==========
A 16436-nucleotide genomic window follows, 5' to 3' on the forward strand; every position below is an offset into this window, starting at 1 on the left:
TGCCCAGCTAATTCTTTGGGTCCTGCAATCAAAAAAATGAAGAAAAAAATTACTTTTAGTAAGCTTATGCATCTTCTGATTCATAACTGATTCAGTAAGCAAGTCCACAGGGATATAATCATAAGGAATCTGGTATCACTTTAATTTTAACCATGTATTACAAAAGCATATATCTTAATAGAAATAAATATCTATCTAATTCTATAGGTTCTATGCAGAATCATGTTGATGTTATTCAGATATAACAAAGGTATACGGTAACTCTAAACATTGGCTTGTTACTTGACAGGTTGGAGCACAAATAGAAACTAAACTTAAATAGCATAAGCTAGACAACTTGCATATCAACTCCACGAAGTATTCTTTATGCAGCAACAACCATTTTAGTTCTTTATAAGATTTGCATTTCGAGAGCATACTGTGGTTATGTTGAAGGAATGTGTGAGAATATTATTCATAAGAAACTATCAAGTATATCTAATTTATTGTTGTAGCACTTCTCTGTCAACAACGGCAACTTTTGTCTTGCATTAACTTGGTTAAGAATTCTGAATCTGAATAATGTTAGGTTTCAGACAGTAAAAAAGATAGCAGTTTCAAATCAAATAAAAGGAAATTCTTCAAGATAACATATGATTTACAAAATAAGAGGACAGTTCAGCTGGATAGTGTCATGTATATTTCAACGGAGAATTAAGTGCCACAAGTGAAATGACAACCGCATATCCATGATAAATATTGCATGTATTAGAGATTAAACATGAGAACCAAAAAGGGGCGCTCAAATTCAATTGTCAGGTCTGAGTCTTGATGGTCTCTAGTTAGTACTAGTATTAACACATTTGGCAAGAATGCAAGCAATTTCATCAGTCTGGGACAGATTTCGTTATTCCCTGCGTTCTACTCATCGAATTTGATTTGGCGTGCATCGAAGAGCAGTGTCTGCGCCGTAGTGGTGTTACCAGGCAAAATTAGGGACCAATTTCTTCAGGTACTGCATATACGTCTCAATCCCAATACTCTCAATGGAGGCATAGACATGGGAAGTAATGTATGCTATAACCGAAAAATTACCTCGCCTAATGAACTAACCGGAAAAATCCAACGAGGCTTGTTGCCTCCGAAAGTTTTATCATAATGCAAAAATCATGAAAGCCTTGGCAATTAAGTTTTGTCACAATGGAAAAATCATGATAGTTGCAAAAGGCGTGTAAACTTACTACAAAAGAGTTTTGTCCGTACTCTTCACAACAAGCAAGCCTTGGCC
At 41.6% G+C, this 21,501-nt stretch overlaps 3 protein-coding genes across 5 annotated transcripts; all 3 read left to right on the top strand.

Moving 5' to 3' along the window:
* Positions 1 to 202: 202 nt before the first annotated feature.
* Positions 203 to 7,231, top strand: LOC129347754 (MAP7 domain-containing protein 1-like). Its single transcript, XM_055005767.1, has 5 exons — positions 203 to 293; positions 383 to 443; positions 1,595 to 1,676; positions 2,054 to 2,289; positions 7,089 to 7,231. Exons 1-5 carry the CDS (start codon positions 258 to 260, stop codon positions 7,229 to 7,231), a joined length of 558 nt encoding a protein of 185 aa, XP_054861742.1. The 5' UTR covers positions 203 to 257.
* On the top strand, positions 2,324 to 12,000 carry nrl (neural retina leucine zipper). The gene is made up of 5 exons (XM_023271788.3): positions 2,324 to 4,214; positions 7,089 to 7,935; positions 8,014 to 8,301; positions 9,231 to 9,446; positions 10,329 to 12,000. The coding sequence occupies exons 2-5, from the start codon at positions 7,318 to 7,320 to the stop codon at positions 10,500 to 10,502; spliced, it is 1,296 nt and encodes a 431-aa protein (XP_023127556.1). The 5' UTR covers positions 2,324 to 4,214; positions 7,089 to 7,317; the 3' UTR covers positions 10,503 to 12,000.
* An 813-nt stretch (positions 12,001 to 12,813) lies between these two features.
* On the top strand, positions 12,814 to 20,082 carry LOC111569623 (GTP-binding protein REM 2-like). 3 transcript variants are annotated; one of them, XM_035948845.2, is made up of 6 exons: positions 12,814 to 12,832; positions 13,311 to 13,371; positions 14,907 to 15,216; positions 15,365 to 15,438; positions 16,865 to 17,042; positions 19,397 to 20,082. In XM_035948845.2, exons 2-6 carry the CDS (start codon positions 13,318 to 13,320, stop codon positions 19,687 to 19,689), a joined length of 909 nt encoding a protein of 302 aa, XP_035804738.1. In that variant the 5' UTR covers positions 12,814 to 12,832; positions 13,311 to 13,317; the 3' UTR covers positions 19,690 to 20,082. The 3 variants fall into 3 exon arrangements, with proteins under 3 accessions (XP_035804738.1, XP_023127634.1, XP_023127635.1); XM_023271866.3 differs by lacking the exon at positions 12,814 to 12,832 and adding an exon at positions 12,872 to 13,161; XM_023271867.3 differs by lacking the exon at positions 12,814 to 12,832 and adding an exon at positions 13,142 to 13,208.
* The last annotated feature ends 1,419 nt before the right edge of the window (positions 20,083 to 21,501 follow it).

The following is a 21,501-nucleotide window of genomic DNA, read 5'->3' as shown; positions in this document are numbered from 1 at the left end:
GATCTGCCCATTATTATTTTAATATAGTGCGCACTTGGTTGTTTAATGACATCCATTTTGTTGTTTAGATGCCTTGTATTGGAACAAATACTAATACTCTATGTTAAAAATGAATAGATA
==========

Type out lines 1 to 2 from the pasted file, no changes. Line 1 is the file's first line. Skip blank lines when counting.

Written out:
A 16436-nucleotide genomic window follows, 5' to 3' on the forward strand; every position below is an offset into this window, starting at 1 on the left:
TGCCCAGCTAATTCTTTGGGTCCTGCAATCAAAAAAATGAAGAAAAAAATTACTTTTAGTAAGCTTATGCATCTTCTGATTCATAACTGATTCAGTAAGCAAGTCCACAGGGATATAATCATAAGGAATCTGGTATCACTTTAATTTTAACCATGTATTACAAAAGCATATATCTTAATAGAAATAAATATCTATCTAATTCTATAGGTTCTATGCAGAATCATGTTGATGTTATTCAGATATAACAAAGGTATACGGTAACTCTAAACATTGGCTTGTTACTTGACAGGTTGGAGCACAAATAGAAACTAAACTTAAATAGCATAAGCTAGACAACTTGCATATCAACTCCACGAAGTATTCTTTATGCAGCAACAACCATTTTAGTTCTTTATAAGATTTGCATTTCGAGAGCATACTGTGGTTATGTTGAAGGAATGTGTGAGAATATTATTCATAAGAAACTATCAAGTATATCTAATTTATTGTTGTAGCACTTCTCTGTCAACAACGGCAACTTTTGTCTTGCATTAACTTGGTTAAGAATTCTGAATCTGAATAATGTTAGGTTTCAGACAGTAAAAAAGATAGCAGTTTCAAATCAAATAAAAGGAAATTCTTCAAGATAACATATGATTTACAAAATAAGAGGACAGTTCAGCTGGATAGTGTCATGTATATTTCAACGGAGAATTAAGTGCCACAAGTGAAATGACAACCGCATATCCATGATAAATATTGCATGTATTAGAGATTAAACATGAGAACCAAAAAGGGGCGCTCAAATTCAATTGTCAGGTCTGAGTCTTGATGGTCTCTAGTTAGTACTAGTATTAACACATTTGGCAAGAATGCAAGCAATTTCATCAGTCTGGGACAGATTTCGTTATTCCCTGCGTTCTACTCATCGAATTTGATTTGGCGTGCATCGAAGAGCAGTGTCTGCGCCGTAGTGGTGTTACCAGGCAAAATTAGGGACCAATTTCTTCAGGTACTGCATATACGTCTCAATCCCAATACTCTCAATGGAGGCATAGACATGGGAAGTAATGTATGCTATAACCGAAAAATTACCTCGCCTAATGAACTAACCGGAAAAATCCAACGAGGCTTGTTGCCTCCGAAAGTTTTATCATAATGCAAAAATCATGAAAGCCTTGGCAATTAAGTTTTGTCACAATGGAAAAATCATGATAGTTGCAAAAGGCGTGTAAACTTACTACAAAAGAGTTTTGTCCGTACTCTTCACAACAAGCAAGCCTTGGCC